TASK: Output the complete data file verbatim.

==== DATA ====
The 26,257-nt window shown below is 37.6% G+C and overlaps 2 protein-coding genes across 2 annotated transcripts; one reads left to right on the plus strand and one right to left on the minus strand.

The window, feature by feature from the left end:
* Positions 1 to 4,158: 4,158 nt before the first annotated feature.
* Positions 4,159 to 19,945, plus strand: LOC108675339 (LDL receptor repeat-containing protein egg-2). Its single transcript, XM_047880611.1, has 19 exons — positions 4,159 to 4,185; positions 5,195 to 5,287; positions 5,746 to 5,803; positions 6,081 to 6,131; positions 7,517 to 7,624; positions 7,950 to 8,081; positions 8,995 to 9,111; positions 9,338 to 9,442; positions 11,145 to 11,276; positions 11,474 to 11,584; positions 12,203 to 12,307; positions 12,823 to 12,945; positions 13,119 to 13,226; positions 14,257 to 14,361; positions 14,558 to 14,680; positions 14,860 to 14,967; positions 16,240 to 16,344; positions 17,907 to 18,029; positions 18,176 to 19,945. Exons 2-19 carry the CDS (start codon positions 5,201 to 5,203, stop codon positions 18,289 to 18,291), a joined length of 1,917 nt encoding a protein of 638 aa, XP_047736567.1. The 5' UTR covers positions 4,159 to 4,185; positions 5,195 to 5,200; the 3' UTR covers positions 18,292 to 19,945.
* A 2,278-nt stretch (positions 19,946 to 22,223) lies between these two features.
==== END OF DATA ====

The 26,257-nt window shown below is 37.6% G+C and overlaps 2 protein-coding genes across 2 annotated transcripts; one reads left to right on the plus strand and one right to left on the minus strand.

The window, feature by feature from the left end:
* Positions 1 to 4,158: 4,158 nt before the first annotated feature.
* Positions 4,159 to 19,945, plus strand: LOC108675339 (LDL receptor repeat-containing protein egg-2). Its single transcript, XM_047880611.1, has 19 exons — positions 4,159 to 4,185; positions 5,195 to 5,287; positions 5,746 to 5,803; positions 6,081 to 6,131; positions 7,517 to 7,624; positions 7,950 to 8,081; positions 8,995 to 9,111; positions 9,338 to 9,442; positions 11,145 to 11,276; positions 11,474 to 11,584; positions 12,203 to 12,307; positions 12,823 to 12,945; positions 13,119 to 13,226; positions 14,257 to 14,361; positions 14,558 to 14,680; positions 14,860 to 14,967; positions 16,240 to 16,344; positions 17,907 to 18,029; positions 18,176 to 19,945. Exons 2-19 carry the CDS (start codon positions 5,201 to 5,203, stop codon positions 18,289 to 18,291), a joined length of 1,917 nt encoding a protein of 638 aa, XP_047736567.1. The 5' UTR covers positions 4,159 to 4,185; positions 5,195 to 5,200; the 3' UTR covers positions 18,292 to 19,945.
* A 2,278-nt stretch (positions 19,946 to 22,223) lies between these two features.